Peak Renter

Demographics are now somewhat less favorable, and the move “from owning to renting” is mostly over. Multi-family construction peaked in June 2015 (as I noted at the time), however more supply than demand has still been coming online.

Today, from Laura Kusisto at the WSJ: Banks Retreat From Apartment Market

Swelling supplies of apartment units are prompting big banks to pull back from new projects, forcing developers to scramble for capital, in a sign that the U.S. apartment industry headed for a downturn. … fresh supply is beginning to overwhelm demand. More than 378,000 new apartments are expected to be completed in 2017, a 30-year high, according to real estate researcher Axiometrics Inc.

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So back to drawing board. Should I buy multi-family apartments or not? :thinking:

Wait! I thought that was the liberals/NIMBYs fault?

Oh, it’s the banks! :stuck_out_tongue_winking_eye:

Response coming at 1…2…3

Even I am confused on this issue. I think about this many times whether to continue real estate investing or stop it !

It depends on what you want to achieve? Cash flow? Multiplex gives higher cash flow than SFH .Bay area multiplex prices are as crazy as SFHs ! If you decide to buy multiplex, better buy at good location, easy to rent, likely good appreciation and easy to sell.

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Bullshit…There are not enough housing units period…Sfhs or mutli family there is an extreme shortage, especially in the BA

To my knowledge, 1980 real estate crash is the result of too many buildings for apartments and rental homes. Unlimited funding to builders resulted that crash.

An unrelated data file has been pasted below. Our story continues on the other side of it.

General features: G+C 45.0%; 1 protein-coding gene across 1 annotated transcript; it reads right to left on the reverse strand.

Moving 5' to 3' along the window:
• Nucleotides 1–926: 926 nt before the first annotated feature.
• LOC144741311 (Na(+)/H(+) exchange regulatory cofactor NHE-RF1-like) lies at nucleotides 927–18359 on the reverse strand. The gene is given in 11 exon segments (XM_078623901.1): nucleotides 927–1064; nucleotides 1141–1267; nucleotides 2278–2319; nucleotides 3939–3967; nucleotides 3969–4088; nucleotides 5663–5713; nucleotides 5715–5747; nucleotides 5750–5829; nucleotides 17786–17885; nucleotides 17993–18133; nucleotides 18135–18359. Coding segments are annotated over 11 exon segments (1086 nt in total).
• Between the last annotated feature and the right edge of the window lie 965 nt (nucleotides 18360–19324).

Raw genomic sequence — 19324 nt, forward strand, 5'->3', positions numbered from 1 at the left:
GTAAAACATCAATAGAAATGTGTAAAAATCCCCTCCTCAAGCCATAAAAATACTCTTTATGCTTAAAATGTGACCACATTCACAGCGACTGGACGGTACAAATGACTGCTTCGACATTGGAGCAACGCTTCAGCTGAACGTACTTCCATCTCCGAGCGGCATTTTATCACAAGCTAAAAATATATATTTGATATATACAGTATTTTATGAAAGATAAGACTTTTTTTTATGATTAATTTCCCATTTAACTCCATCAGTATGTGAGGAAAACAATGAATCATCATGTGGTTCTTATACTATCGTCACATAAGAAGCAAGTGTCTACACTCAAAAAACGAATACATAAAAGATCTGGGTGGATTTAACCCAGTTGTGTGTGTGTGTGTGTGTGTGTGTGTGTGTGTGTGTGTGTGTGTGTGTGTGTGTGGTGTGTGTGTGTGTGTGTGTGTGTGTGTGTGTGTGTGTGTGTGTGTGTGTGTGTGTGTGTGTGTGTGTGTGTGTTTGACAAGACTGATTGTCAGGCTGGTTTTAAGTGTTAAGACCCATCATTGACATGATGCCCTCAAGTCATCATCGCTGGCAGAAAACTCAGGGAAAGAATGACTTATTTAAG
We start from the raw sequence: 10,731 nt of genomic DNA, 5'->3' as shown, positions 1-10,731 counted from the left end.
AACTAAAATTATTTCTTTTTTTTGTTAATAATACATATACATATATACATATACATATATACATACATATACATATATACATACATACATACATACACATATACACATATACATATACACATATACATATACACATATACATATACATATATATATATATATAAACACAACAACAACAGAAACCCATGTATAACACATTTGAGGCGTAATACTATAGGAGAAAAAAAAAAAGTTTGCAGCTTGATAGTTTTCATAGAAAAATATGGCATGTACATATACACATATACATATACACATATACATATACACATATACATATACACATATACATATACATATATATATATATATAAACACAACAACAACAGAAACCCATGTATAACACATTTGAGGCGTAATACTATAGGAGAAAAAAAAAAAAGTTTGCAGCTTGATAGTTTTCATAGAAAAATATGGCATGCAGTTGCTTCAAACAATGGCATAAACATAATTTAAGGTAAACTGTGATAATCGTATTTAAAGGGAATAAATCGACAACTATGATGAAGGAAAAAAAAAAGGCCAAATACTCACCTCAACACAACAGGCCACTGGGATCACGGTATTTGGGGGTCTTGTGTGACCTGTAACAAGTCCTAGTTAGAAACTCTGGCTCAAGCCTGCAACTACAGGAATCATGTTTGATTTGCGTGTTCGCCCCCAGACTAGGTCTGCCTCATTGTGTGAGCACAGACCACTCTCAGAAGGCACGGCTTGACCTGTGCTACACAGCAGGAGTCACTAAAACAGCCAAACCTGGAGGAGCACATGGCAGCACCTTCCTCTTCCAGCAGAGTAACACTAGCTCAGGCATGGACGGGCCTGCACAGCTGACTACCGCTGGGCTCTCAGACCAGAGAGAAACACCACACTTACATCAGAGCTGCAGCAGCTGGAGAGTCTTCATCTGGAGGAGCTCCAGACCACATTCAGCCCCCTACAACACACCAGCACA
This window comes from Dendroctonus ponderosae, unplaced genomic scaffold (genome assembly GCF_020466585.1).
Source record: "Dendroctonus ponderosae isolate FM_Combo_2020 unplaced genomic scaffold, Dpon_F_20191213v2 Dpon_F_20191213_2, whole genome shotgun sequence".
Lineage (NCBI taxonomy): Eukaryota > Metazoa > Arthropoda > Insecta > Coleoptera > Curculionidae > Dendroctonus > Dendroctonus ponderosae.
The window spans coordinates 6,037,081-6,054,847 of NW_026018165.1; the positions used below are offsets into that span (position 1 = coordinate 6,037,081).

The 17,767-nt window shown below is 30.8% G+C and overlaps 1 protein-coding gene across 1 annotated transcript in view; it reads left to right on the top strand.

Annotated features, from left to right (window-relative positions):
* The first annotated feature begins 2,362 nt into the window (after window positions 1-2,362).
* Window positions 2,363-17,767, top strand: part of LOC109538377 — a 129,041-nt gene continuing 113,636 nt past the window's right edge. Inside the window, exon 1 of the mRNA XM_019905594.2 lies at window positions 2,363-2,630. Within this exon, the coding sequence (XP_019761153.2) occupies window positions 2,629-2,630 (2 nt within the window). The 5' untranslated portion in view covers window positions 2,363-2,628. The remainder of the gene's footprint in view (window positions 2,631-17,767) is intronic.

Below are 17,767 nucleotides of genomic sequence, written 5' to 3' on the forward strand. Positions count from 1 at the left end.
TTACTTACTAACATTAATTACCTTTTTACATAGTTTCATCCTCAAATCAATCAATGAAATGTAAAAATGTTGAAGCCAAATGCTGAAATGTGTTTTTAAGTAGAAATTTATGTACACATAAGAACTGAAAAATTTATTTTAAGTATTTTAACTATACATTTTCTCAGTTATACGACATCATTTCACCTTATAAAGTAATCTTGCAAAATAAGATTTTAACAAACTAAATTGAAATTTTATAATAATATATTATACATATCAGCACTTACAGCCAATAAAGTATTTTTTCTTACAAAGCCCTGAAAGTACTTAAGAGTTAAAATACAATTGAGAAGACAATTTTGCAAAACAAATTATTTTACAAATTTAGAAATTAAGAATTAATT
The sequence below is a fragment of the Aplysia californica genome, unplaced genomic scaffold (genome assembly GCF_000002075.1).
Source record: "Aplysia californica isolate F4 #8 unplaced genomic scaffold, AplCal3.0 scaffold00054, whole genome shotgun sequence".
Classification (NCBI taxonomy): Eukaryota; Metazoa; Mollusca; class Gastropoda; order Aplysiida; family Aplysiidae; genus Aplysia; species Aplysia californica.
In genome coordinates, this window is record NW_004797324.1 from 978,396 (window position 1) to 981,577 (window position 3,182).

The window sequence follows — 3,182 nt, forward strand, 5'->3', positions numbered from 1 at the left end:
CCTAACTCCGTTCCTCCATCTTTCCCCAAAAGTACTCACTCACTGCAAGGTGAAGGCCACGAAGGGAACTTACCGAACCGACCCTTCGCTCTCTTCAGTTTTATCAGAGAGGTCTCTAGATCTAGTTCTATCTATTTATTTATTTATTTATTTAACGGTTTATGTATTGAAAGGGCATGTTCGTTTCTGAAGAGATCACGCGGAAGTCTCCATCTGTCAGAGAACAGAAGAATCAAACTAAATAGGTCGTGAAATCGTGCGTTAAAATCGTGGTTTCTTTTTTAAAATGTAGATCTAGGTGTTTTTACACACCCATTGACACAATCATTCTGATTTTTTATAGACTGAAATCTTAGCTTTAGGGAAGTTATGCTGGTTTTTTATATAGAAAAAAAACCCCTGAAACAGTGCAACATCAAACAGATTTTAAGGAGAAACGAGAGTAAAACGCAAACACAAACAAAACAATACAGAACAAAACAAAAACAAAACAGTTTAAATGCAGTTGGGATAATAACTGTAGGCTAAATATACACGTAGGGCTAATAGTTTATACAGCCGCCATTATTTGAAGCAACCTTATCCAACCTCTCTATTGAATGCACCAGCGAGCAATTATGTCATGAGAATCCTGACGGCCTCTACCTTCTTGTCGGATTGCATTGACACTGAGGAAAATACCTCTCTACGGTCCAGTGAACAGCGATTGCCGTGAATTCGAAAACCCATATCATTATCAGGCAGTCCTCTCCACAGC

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We are going to die but we’ll never see builders getting ahead of times. I said it many times in the other forum, like investing in RE, builders are one too many and they lose sight of the situation, they always react too late to make good $ out of the situation. When they realize they should be building lots of unites, they do it, but end up too late.

It’s always that way, it’s human nature, distrust sets in, you get immobilized by fear of losing, but when you see out there everybody making a buck, you react too late.

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The1980 real estate crash was due to 18% interest rates…Sure they overbuilt in exas…But they never overbuilt in the BA…they can’t. …the nimbys won’t let them…

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Wasn’t 1980 when they changed the allowable depreciation schedule for rental real estate? There was a huge crash when that happened.

If renters start buying en masse, many of the newer apartment buildings will just go condo. That’s how it usually works, except in SF maybe it’s politically harder? In other cities that will happen.

For example, I know someone living in a newer Berkeley apartment that was originally constructed as condos around 2008. They decided the market wasn’t right and rent it out, but every lease says they reserve the right to kick everyone out and sell condos. The renter gets right of first refusal.

It happens like this instead of conversion